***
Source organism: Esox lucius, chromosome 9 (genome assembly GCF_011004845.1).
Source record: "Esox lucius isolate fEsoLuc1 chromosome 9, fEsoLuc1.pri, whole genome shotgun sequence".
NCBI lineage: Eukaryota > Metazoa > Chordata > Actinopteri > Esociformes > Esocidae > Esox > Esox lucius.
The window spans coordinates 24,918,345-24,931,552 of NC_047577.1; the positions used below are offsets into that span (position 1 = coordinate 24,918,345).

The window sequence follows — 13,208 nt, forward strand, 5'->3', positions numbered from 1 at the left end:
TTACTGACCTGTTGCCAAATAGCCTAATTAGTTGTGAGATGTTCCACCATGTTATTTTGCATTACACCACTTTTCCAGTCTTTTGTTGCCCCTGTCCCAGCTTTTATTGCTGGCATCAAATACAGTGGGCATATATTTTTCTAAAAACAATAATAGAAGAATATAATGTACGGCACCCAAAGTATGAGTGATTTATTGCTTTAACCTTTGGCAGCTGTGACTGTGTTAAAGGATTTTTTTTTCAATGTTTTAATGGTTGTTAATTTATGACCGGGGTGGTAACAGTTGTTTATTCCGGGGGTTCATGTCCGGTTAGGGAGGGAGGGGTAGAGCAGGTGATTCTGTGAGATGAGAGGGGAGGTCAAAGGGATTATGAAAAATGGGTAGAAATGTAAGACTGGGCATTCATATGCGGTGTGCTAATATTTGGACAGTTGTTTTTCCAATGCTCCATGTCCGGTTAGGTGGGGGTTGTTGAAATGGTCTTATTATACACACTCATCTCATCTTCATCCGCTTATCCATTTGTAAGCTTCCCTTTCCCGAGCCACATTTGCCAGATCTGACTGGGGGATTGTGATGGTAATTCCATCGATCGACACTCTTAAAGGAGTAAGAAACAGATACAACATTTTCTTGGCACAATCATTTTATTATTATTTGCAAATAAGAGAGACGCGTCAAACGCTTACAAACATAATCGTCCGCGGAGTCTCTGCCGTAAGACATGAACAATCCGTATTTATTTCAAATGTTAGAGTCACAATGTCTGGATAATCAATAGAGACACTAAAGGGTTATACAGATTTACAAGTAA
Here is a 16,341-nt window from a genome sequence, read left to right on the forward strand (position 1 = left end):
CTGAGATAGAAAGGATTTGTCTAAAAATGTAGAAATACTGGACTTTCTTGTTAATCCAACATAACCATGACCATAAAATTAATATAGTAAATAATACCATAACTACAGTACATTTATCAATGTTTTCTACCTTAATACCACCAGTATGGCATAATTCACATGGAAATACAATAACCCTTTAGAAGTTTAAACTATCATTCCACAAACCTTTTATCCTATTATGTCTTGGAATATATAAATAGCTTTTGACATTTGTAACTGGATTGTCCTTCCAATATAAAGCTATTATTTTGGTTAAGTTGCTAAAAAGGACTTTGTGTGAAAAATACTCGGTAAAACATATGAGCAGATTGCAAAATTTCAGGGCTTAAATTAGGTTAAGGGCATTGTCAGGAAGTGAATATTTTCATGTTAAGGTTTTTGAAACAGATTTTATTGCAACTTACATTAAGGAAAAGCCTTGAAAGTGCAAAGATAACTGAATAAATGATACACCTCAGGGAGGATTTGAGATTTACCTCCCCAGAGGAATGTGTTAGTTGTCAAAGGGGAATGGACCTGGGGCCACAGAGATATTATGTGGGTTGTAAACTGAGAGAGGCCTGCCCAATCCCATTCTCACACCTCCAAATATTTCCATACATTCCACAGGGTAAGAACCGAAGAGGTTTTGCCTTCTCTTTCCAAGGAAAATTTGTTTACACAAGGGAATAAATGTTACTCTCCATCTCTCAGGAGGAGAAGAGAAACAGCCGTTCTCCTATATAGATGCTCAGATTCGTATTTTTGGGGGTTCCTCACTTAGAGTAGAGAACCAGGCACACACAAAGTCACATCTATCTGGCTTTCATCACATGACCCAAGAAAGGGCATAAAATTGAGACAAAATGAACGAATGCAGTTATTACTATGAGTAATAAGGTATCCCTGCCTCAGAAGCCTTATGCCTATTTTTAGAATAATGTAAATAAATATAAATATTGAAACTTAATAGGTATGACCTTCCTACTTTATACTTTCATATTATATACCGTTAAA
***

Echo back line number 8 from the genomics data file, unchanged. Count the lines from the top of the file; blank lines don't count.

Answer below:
CTGAGATAGAAAGGATTTGTCTAAAAATGTAGAAATACTGGACTTTCTTGTTAATCCAACATAACCATGACCATAAAATTAATATAGTAAATAATACCATAACTACAGTACATTTATCAATGTTTTCTACCTTAATACCACCAGTATGGCATAATTCACATGGAAATACAATAACCCTTTAGAAGTTTAAACTATCATTCCACAAACCTTTTATCCTATTATGTCTTGGAATATATAAATAGCTTTTGACATTTGTAACTGGATTGTCCTTCCAATATAAAGCTATTATTTTGGTTAAGTTGCTAAAAAGGACTTTGTGTGAAAAATACTCGGTAAAACATATGAGCAGATTGCAAAATTTCAGGGCTTAAATTAGGTTAAGGGCATTGTCAGGAAGTGAATATTTTCATGTTAAGGTTTTTGAAACAGATTTTATTGCAACTTACATTAAGGAAAAGCCTTGAAAGTGCAAAGATAACTGAATAAATGATACACCTCAGGGAGGATTTGAGATTTACCTCCCCAGAGGAATGTGTTAGTTGTCAAAGGGGAATGGACCTGGGGCCACAGAGATATTATGTGGGTTGTAAACTGAGAGAGGCCTGCCCAATCCCATTCTCACACCTCCAAATATTTCCATACATTCCACAGGGTAAGAACCGAAGAGGTTTTGCCTTCTCTTTCCAAGGAAAATTTGTTTACACAAGGGAATAAATGTTACTCTCCATCTCTCAGGAGGAGAAGAGAAACAGCCGTTCTCCTATATAGATGCTCAGATTCGTATTTTTGGGGGTTCCTCACTTAGAGTAGAGAACCAGGCACACACAAAGTCACATCTATCTGGCTTTCATCACATGACCCAAGAAAGGGCATAAAATTGAGACAAAATGAACGAATGCAGTTATTACTATGAGTAATAAGGTATCCCTGCCTCAGAAGCCTTATGCCTATTTTTAGAATAATGTAAATAAATATAAATATTGAAACTTAATAGGTATGACCTTCCTACTTTATACTTTCATATTATATACCGTTAAA